We are already seeing an explosion of smart devices and home appliances that comprise an "Internet of Things". Who could have ever thought a refrigerator could tell you what you need for your shopping list, or order groceries for you, or even let you know when your milk is running low? Only Siri and Alexa could have predicted that!
WordPress, Gutenberg, and Web 3.0?
This is all changing soon and many of the products we have today, may face extinction tomorrow. This is especially true of the page builders and themes that embed shortcodes into content to produce a site's desired look and feel. Popular themes and plugins like Divi, X-Theme, and Visual Composer will have to adapt to the emerging paradigm or they may discover that they've become products without a home. The developers and designers that depend on them for their livelihoods may have to scramble to learn the newest technologies, if it's not too late, that is.
When WordPress 5.0 is released later this year, it will change the world of content management as we know it. Gutenberg, under development for the past couple of years, will initially replace TinyMCE as the WordPress editor, but this is only the start. If you listen to any of Matt Mullenweg's talks or those of others intimately involved with Gutenberg's development, it is not just an editor replacement. As WordPress continues its evolutionary progression, Gutenberg will become the core for all content created in WordPress. Think about how the WordPress customizer will work with a Gutenberg foundation. Gutenberg is not just one small step on the Web 3.0 evolutionary ladder, it is a giant leap! Only time will tell if it's capable of taking home the gold.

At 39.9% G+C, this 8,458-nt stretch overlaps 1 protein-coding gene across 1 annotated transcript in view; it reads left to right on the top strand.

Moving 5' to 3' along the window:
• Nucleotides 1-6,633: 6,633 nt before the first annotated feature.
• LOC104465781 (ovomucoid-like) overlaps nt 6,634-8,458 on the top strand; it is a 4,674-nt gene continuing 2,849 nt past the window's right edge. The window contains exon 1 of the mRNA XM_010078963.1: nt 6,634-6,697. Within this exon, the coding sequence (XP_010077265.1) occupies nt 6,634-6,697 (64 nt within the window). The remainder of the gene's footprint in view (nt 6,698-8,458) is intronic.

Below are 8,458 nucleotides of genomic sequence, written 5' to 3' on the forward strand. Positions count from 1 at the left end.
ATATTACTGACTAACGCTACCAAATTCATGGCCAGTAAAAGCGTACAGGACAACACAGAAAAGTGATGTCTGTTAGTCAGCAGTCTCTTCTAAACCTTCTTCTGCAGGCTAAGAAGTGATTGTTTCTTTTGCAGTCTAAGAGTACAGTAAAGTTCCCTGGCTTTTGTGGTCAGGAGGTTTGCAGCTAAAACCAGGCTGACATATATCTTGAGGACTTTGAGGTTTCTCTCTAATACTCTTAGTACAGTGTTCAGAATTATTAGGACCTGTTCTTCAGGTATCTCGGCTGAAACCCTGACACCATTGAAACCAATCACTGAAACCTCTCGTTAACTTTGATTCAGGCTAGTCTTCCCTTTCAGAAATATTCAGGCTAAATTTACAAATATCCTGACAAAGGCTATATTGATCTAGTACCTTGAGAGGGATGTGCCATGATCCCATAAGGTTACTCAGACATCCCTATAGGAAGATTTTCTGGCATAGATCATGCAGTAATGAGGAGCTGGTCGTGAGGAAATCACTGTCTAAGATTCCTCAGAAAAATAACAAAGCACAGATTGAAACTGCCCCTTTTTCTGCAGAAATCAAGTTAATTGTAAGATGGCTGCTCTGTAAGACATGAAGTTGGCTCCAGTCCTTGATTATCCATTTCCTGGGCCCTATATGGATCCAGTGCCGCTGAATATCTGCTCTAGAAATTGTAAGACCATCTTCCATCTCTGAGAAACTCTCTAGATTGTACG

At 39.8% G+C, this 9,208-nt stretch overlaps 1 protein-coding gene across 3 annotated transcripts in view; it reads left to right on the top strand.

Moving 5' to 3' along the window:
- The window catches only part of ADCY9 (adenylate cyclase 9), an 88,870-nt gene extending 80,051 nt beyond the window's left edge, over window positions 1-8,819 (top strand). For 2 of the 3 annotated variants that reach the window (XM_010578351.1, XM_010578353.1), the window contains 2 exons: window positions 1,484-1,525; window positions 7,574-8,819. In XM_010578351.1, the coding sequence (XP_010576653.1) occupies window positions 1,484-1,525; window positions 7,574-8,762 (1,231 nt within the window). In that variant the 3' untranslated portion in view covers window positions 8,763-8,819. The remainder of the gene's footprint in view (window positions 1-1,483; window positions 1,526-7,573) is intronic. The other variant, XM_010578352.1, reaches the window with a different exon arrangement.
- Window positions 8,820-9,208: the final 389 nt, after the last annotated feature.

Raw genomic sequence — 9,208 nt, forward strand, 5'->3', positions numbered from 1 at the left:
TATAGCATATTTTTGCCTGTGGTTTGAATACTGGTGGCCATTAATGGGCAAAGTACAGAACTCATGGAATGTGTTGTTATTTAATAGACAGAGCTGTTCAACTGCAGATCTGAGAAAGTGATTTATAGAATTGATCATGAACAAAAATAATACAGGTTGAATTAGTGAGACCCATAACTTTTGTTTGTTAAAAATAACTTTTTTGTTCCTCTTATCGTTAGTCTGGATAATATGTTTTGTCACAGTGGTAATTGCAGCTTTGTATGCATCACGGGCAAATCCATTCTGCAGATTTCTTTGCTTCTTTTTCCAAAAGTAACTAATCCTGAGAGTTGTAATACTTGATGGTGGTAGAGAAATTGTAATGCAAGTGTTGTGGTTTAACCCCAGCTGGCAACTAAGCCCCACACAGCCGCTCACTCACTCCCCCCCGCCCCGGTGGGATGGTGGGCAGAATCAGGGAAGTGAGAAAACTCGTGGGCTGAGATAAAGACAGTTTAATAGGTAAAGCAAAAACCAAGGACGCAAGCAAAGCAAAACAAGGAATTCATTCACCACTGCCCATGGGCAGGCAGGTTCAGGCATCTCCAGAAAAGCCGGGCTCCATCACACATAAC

Gutenberg has come a log way since its first release as a plugin in 2017. It's been installed on my development server since it's first release. Even though it's not a finished product, it's worth taking a look at it and to start learning what content blocks are all about. Everything in future WordPress will be about content blocks. While there is support for shortcodes, I suspect that most shortcodes will end up in a heap at some archeological dig.
The best thing about content blocks is that you can make them reusable and available in other content. Change one instance of a block that has been used multiple times, and all the instances of that block reflect the change. Content blocks are not a new concept. It you use Facebook, you are using content blocks. Everything you post is an independent content block. You already know how they are used.
I didn't like Gutenberg at first. In fact, I hated it. But as it nears completion and the bugs are getting squashed, it is becoming a beautiful framework for content development. I like it a lot now and am looking forward to developing my own set of tools that will make life easier for our development work. Change is hard to take, and a giant change is often met with resistance. Gutenberg is coming and there's nothing we can do except offer our acceptance. Let's learn the new paradigm and do whatever we can to profit from it.